Use a piece of cardboard or stiff paper, that matches the size of the Lexan sheet.
Cut the edges and bend the mockup to get the exact size/shape you desire.

Step 4: Lexan Shield

Transfer the outline of the mockup to the Lexan sheet with a Sharpie.
Tape the (2) sheets of Lexan together so that they can be cut at the same time.
I used a bandsaw to cut out the sheets, however, I assume you could just as easily use a jigsaw with a very fine blade.
Use a file to smooth the cut edges of the Lexan

Step 5: Bending Lexan Shield

Clamp the Lexan between two piece of wood with clean straight edges.
Use the two Sharpie marks to align the bend line in the wood vice.
Using the heat gun, heat up the edge of Lexan along the clamped wood edge.
You will need to run the heat gun back and forth to avoid overheating the Lexan in any single spot. If you do, it will deform and possible get small bubbles in it.
Hold and bend down on the Lexan as you heat it up and eventually you will start to feel it give as it softens. I found it beneficial to pull down as I bent down in order to give the bent edge a tighter radius.
Don't worry if you don't get the exact bend you want the first time, since you can simply reclamp, reheat and rebend.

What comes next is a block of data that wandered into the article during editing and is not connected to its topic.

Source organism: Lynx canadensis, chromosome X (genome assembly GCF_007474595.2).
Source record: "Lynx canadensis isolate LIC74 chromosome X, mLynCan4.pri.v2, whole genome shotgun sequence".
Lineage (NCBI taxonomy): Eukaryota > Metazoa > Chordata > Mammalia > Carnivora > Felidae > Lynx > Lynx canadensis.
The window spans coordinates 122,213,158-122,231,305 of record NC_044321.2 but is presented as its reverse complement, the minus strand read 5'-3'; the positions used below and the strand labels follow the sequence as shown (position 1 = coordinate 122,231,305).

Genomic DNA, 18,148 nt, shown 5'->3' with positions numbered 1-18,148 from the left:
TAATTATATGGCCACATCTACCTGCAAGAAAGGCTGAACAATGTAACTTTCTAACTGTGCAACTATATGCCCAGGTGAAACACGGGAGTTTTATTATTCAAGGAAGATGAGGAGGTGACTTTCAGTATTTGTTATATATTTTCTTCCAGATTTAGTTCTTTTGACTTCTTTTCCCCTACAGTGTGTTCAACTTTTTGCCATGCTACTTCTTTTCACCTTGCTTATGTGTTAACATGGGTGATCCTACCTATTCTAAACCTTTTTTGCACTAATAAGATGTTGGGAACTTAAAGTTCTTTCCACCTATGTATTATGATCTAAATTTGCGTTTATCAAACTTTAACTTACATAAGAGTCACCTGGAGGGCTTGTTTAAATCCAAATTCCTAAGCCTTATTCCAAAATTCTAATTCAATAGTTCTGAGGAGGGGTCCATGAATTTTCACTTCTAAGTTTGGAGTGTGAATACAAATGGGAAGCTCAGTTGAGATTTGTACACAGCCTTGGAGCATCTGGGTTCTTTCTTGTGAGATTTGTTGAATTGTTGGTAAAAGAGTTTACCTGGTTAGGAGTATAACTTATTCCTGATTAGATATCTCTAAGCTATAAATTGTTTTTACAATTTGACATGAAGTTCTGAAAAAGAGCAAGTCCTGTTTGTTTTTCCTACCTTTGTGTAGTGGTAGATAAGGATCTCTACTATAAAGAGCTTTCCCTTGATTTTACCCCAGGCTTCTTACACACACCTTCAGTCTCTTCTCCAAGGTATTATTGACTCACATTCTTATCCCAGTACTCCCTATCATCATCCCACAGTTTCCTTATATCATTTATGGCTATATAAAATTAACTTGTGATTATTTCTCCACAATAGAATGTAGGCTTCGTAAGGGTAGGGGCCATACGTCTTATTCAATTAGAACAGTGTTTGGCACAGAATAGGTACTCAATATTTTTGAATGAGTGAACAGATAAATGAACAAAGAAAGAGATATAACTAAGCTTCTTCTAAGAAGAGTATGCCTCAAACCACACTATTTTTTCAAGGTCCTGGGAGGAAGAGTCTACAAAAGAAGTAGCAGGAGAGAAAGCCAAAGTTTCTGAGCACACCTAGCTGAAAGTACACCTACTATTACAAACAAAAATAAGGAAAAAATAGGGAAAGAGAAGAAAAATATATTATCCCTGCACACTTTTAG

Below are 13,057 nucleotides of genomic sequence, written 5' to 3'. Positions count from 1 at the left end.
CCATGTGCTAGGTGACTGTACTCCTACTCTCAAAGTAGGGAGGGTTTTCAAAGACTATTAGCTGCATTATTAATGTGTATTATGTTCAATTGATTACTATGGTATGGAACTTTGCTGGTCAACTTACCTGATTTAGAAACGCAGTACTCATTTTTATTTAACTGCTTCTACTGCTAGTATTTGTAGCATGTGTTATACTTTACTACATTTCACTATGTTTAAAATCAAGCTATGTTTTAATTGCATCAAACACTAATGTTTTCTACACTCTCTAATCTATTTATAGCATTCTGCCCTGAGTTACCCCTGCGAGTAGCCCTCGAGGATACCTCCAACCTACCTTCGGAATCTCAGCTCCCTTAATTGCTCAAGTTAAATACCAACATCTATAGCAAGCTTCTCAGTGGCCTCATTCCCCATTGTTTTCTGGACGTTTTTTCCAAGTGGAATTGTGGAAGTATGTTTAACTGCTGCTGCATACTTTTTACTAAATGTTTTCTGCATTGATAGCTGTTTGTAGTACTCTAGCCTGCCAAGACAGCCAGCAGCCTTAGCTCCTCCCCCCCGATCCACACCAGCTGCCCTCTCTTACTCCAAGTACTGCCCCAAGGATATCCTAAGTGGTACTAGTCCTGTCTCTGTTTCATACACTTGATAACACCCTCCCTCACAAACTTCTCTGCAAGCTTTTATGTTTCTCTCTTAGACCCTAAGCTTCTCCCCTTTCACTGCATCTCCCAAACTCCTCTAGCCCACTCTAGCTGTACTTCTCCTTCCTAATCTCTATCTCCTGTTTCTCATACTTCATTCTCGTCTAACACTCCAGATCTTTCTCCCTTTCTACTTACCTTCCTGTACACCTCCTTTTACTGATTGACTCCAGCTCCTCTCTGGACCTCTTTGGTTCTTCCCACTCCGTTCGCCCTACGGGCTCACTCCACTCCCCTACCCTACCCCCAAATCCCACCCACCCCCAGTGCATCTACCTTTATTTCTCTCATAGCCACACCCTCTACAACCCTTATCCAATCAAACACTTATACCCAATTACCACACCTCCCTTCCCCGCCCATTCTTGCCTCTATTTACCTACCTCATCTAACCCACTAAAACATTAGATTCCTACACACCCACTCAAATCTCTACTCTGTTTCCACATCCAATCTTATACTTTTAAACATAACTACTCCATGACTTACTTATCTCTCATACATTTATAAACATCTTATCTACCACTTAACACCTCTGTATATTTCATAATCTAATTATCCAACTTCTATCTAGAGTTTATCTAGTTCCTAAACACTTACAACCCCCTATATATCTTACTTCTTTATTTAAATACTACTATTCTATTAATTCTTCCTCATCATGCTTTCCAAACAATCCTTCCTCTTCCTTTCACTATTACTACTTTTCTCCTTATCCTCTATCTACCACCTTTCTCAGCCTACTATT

If you don't have a heat gun, you can place the Lexan in an oven for about 5 minutes on 350 degrees.
You have to use gloves to protect your hands from the hot plastic when you bend it over a straight edge.

Step 6: Mount the Shield

Install the brackets on the mirror mounts and hold up the shield to the position you prefer.
Mark the 2 bracket holes on the shield with a Sharpie, drill and mount.

I think they look pretty clean and professional.
Windshields for my hands...nice!

If you like, please give some stars

1 Person Made This Project!


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27 Discussions


5 years ago on Step 6

Question: Seems like the torque of the wind would push the shield into the brake or clutch and rattle. no? I mean do you have to crank the crap down on the mirror?

2 replies

6 years ago on Step 6

Love this one. Followed the instructions in 2010 and have been very happy with the windshields ever since. My only issue is that the tightness of the bolts for the mirrors are affected which changes their position--so I may need to get better mirrors!

1 reply

Reply 6 years ago on Step 6

My mirror bolts/nuts have enough play in them that this was not a problem for me.


6 years ago on Step 6

This is a great instructional. I'll be building one of these for my V-max.

Nice Job.

Thanks for sharing.

Using the oven to heat my lexan boiled the edges making it look warped. Will try again after finding a heat gun.


Reply 7 years ago on Introduction

I'm glad it worked out for you.